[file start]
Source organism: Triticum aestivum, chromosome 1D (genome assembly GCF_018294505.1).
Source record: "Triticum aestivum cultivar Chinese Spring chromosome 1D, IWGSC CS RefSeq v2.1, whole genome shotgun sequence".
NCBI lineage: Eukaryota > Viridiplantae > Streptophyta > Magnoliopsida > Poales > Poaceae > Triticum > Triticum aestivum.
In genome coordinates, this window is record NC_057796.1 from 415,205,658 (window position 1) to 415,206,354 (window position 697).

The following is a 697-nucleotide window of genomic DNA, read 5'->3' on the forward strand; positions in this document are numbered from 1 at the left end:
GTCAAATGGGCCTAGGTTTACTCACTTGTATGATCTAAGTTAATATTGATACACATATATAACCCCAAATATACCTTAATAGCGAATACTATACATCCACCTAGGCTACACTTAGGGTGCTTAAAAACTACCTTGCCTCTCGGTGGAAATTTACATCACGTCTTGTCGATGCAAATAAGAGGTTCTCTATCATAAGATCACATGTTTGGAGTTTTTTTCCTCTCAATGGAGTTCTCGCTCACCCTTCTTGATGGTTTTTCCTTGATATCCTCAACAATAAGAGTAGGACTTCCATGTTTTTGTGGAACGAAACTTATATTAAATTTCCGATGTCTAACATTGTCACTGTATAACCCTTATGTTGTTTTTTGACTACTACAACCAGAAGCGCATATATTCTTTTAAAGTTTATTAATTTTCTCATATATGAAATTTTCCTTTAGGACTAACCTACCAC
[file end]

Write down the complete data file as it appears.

Source organism: Triticum aestivum, chromosome 1D (genome assembly GCF_018294505.1).
Source record: "Triticum aestivum cultivar Chinese Spring chromosome 1D, IWGSC CS RefSeq v2.1, whole genome shotgun sequence".
NCBI lineage: Eukaryota > Viridiplantae > Streptophyta > Magnoliopsida > Poales > Poaceae > Triticum > Triticum aestivum.
In genome coordinates, this window is record NC_057796.1 from 415,205,658 (window position 1) to 415,206,354 (window position 697).

The following is a 697-nucleotide window of genomic DNA, read 5'->3' on the forward strand; positions in this document are numbered from 1 at the left end:
GTCAAATGGGCCTAGGTTTACTCACTTGTATGATCTAAGTTAATATTGATACACATATATAACCCCAAATATACCTTAATAGCGAATACTATACATCCACCTAGGCTACACTTAGGGTGCTTAAAAACTACCTTGCCTCTCGGTGGAAATTTACATCACGTCTTGTCGATGCAAATAAGAGGTTCTCTATCATAAGATCACATGTTTGGAGTTTTTTTCCTCTCAATGGAGTTCTCGCTCACCCTTCTTGATGGTTTTTCCTTGATATCCTCAACAATAAGAGTAGGACTTCCATGTTTTTGTGGAACGAAACTTATATTAAATTTCCGATGTCTAACATTGTCACTGTATAACCCTTATGTTGTTTTTTGACTACTACAACCAGAAGCGCATATATTCTTTTAAAGTTTATTAATTTTCTCATATATGAAATTTTCCTTTAGGACTAACCTACCAC